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Author: Subject: Can anyone figure out what this may be??
Rosco Bodine
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[*] posted on 4-10-2006 at 19:26


Quote:
Originally posted by nitro-genes
Quote:
Originally posted by Bert
The actual mechanism that causes them to explode is unknown.


One of these odd things indeed, especially considering the high densities required for these microstars to work properly. While for flashpowder the opposite is true...

Somehow it must be surface related, since larger microstars behave much different and rarely explode as a whole. The burning outerlayer may be able to "cook off" a certain volume, given that that inner volume to be heated is not too large or it will not reach this critical temperature...

[Edited on 5-10-2006 by nitro-genes]


That looks like a thermite type of composition , and it could be that entrapped air and moisture suddenly heated very intensely simply makes the bindered
granules pop like popcorn , causing a miniature
dust explosion in the locally intense heat .

[Edited on 5-10-2006 by Rosco Bodine]
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Bert
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[*] posted on 4-10-2006 at 19:51


Don't think so. Too brissant. I've seen a 2mm micro star blow a hole in beer can aluminum. And there is a delay between the ignition of the micro star and the explosion.
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The_Davster
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[*] posted on 4-10-2006 at 20:01


Well a CuO/Al thermite can be detonated by blasting cap, perhaps these type of thermites can DDT?

But I have also heard that sodium bismuthate can be used, so perhaps the thermite type reaction is not the only thing at work.
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nitro-genes
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[*] posted on 4-10-2006 at 20:05


If moisture or entraped air would aid in the explosiveness of these stars then it should be favorable to deliberately entrap air during manufacture. But the funny thing is they only work when this is not the case! I go with the cook-off scenario, so my guess would be that there should be as little air possibe present to ensure a good heat conduction. Still, the delay time is so small that it is hardly imaginable that any real heat conduction takes places. Maybe this is why it only works for stars less than 4 mm with high burning surface to volume ratio... :P Anyway the process is not like any other DDT transition, which becomes more likely with larger quantities of the composition and a lower density. As with flashpowder for example...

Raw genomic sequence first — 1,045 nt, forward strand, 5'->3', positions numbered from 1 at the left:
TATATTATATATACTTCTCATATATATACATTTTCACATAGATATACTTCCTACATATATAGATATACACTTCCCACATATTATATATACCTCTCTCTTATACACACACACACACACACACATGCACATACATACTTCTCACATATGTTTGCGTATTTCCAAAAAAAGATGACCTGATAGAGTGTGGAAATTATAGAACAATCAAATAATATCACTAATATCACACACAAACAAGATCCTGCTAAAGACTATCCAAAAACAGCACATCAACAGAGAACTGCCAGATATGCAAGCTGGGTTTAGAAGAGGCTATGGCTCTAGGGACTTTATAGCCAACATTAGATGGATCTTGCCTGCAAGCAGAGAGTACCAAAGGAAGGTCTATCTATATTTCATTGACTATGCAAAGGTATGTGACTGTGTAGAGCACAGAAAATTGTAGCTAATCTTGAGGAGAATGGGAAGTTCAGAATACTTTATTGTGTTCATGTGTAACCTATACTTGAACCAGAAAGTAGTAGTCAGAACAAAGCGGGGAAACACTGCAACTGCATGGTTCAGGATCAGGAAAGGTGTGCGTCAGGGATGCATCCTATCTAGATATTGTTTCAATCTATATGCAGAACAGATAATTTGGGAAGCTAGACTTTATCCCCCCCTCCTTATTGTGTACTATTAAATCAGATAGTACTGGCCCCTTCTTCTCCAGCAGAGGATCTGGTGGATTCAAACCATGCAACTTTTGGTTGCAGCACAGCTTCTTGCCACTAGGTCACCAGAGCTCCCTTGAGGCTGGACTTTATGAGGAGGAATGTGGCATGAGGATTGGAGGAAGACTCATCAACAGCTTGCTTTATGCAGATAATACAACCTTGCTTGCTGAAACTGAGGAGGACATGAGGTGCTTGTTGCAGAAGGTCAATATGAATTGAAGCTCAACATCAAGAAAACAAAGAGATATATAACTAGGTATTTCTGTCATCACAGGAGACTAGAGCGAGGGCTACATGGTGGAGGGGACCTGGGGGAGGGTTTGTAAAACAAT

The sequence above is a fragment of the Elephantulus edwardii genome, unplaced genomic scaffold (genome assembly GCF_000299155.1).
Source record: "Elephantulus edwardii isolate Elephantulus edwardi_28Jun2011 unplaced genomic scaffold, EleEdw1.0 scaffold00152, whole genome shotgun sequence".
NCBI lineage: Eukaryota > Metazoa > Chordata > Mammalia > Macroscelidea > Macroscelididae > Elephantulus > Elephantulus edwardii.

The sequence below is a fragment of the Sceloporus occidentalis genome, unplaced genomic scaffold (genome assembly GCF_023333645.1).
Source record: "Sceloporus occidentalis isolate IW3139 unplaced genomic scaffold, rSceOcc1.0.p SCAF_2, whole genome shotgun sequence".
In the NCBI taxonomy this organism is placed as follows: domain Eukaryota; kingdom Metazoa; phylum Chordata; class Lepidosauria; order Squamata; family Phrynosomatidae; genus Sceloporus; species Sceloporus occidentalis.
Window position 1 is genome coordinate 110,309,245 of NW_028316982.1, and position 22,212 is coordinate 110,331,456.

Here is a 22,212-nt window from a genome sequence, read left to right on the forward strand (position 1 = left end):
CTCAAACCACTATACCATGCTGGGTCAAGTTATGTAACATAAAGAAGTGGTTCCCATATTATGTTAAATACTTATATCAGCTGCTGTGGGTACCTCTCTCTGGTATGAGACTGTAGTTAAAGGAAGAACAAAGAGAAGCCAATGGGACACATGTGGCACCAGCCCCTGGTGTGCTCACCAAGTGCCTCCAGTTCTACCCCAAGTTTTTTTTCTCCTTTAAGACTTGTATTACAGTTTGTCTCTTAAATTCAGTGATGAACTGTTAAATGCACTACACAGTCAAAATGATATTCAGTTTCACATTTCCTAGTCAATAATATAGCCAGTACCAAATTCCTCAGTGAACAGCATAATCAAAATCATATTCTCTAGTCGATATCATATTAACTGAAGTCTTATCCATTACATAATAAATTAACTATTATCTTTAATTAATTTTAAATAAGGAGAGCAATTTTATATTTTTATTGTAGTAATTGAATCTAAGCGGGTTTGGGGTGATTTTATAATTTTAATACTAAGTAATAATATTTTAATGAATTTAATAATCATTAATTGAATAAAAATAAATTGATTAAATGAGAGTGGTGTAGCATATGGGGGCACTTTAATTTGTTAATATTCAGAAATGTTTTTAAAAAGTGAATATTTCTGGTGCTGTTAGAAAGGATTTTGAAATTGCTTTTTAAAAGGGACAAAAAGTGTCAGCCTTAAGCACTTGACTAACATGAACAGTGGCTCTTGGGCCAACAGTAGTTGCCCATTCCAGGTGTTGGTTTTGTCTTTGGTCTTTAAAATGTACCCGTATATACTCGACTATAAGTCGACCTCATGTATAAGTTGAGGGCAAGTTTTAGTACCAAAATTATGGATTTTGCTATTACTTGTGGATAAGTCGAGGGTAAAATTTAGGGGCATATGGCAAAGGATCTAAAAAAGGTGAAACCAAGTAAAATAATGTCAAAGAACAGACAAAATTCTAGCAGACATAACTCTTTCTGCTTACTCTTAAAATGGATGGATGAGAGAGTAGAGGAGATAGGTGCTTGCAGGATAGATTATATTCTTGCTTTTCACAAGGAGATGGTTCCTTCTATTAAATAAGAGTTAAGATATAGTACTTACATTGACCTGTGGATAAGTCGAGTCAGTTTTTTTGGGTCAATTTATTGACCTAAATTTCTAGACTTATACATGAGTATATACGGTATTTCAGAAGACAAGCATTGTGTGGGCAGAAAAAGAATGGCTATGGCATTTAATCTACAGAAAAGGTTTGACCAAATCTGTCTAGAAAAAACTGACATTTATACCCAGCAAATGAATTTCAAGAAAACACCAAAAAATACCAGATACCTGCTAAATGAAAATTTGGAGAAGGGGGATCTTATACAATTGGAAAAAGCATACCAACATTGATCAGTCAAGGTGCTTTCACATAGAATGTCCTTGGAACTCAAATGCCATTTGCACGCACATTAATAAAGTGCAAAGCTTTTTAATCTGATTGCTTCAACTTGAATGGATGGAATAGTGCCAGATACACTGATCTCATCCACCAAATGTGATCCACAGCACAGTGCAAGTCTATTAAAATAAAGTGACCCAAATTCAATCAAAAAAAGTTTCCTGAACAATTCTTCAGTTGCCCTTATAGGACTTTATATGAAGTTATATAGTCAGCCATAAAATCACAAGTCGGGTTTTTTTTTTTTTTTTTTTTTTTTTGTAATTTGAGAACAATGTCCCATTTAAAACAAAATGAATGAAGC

And they are pretty powerfull indeed, a 2 mm star can really leave you with badly ringing ears! ;)

I'll check what "Shimizu" has to say about this...

[Edited on 5-10-2006 by nitro-genes]
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Rosco Bodine
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[*] posted on 4-10-2006 at 20:21


Sort of veering off topic here , but has anybody tried
loading say a 3/4" bore by 3 or 4 " long paper tube
until it is nearly full of crackling microstars and then loosely fill in the empty space between the microstars with some fast flash , plugged well and fused ....to
see what sort of salute it might make ?

Empty 12 gauge shotgun shells do have their usefulness:D

[Edited on 5-10-2006 by Rosco Bodine]
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[*] posted on 4-10-2006 at 20:51


I use cakes that fire inserts made just that way. The effect is a flash break, followed a fraction of a second later by a cloud of micro star explosions in a spherical pattern.

A lot of people have speculated about this mechanism. I don't think Shimizu addresses it in FAST. It is one of the newer effects, along with AP strobe (which we THINK we know how works)

These effects whose chemistry is so transient and then end up being quickly dispersed are difficult to analyze. I recall the analysis of the glitter phenomenon was done by placing cold glass or ceramic plates near to the effect and analyzing the quickly chilled detritus. But micro stars melt into glass on impact, making this a bit hard to replicate.

Anyway, we're a long ways from MMAN/MMAP now.
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[*] posted on 6-10-2006 at 04:52


For the Pb3O4/magnalium microstars I can say that the first step is the melting of the whole star; it turns into a melted blob of black matter. The Pb3O4 alone easily aswell, but the microstar seems to continue the exotermic reaction for a while till the star is fully melted. After a second or two the melted mass will explode.
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FrankRizzo
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[*] posted on 6-10-2006 at 09:13


We had a similar discussion on rec.pyrotechnics a while back. I'd intuitively guessed that the crackle reaction was a DDT involving the thermal shock of the thermite reaction causing the nitrocellulose to go high order. Apparently that's not the case because there are formulas which use dextrin as a binder
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